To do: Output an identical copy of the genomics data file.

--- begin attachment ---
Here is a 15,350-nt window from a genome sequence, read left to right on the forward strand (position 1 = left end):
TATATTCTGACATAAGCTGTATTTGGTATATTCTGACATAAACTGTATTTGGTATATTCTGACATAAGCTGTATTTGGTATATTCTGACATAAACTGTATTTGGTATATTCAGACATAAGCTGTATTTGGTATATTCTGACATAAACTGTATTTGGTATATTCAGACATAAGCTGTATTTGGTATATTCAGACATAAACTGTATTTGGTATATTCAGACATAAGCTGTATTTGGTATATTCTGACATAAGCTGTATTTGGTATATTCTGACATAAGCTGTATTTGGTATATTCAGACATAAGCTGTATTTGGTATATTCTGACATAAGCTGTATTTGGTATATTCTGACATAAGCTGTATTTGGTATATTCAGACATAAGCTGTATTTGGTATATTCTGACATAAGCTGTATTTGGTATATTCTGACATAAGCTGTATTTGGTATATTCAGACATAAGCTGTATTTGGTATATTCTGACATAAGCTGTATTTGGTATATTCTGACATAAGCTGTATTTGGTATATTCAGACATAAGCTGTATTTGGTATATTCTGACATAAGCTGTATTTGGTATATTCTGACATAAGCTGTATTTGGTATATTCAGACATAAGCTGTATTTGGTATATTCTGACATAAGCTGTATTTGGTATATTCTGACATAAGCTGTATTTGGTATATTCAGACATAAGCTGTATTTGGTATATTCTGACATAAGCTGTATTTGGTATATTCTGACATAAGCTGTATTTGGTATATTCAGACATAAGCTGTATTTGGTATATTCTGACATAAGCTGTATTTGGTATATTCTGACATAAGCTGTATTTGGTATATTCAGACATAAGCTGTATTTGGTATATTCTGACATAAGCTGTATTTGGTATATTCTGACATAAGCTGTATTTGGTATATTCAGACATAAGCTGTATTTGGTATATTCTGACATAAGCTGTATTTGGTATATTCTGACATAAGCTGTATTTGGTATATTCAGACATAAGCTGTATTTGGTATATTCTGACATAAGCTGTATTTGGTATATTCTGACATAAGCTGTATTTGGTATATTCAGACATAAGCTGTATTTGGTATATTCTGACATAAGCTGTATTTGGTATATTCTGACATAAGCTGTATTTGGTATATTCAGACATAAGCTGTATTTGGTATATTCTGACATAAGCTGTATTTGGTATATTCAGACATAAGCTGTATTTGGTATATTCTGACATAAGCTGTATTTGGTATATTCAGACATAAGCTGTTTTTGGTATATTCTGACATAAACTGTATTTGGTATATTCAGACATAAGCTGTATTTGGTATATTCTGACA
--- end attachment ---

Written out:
Here is a 15,350-nt window from a genome sequence, read left to right on the forward strand (position 1 = left end):
TATATTCTGACATAAGCTGTATTTGGTATATTCTGACATAAACTGTATTTGGTATATTCTGACATAAGCTGTATTTGGTATATTCTGACATAAACTGTATTTGGTATATTCAGACATAAGCTGTATTTGGTATATTCTGACATAAACTGTATTTGGTATATTCAGACATAAGCTGTATTTGGTATATTCAGACATAAACTGTATTTGGTATATTCAGACATAAGCTGTATTTGGTATATTCTGACATAAGCTGTATTTGGTATATTCTGACATAAGCTGTATTTGGTATATTCAGACATAAGCTGTATTTGGTATATTCTGACATAAGCTGTATTTGGTATATTCTGACATAAGCTGTATTTGGTATATTCAGACATAAGCTGTATTTGGTATATTCTGACATAAGCTGTATTTGGTATATTCTGACATAAGCTGTATTTGGTATATTCAGACATAAGCTGTATTTGGTATATTCTGACATAAGCTGTATTTGGTATATTCTGACATAAGCTGTATTTGGTATATTCAGACATAAGCTGTATTTGGTATATTCTGACATAAGCTGTATTTGGTATATTCTGACATAAGCTGTATTTGGTATATTCAGACATAAGCTGTATTTGGTATATTCTGACATAAGCTGTATTTGGTATATTCTGACATAAGCTGTATTTGGTATATTCAGACATAAGCTGTATTTGGTATATTCTGACATAAGCTGTATTTGGTATATTCTGACATAAGCTGTATTTGGTATATTCAGACATAAGCTGTATTTGGTATATTCTGACATAAGCTGTATTTGGTATATTCTGACATAAGCTGTATTTGGTATATTCAGACATAAGCTGTATTTGGTATATTCTGACATAAGCTGTATTTGGTATATTCTGACATAAGCTGTATTTGGTATATTCAGACATAAGCTGTATTTGGTATATTCTGACATAAGCTGTATTTGGTATATTCTGACATAAGCTGTATTTGGTATATTCAGACATAAGCTGTATTTGGTATATTCTGACATAAGCTGTATTTGGTATATTCTGACATAAGCTGTATTTGGTATATTCAGACATAAGCTGTATTTGGTATATTCTGACATAAGCTGTATTTGGTATATTCTGACATAAGCTGTATTTGGTATATTCAGACATAAGCTGTATTTGGTATATTCTGACATAAGCTGTATTTGGTATATTCAGACATAAGCTGTATTTGGTATATTCTGACATAAGCTGTATTTGGTATATTCAGACATAAGCTGTTTTTGGTATATTCTGACATAAACTGTATTTGGTATATTCAGACATAAGCTGTATTTGGTATATTCTGACA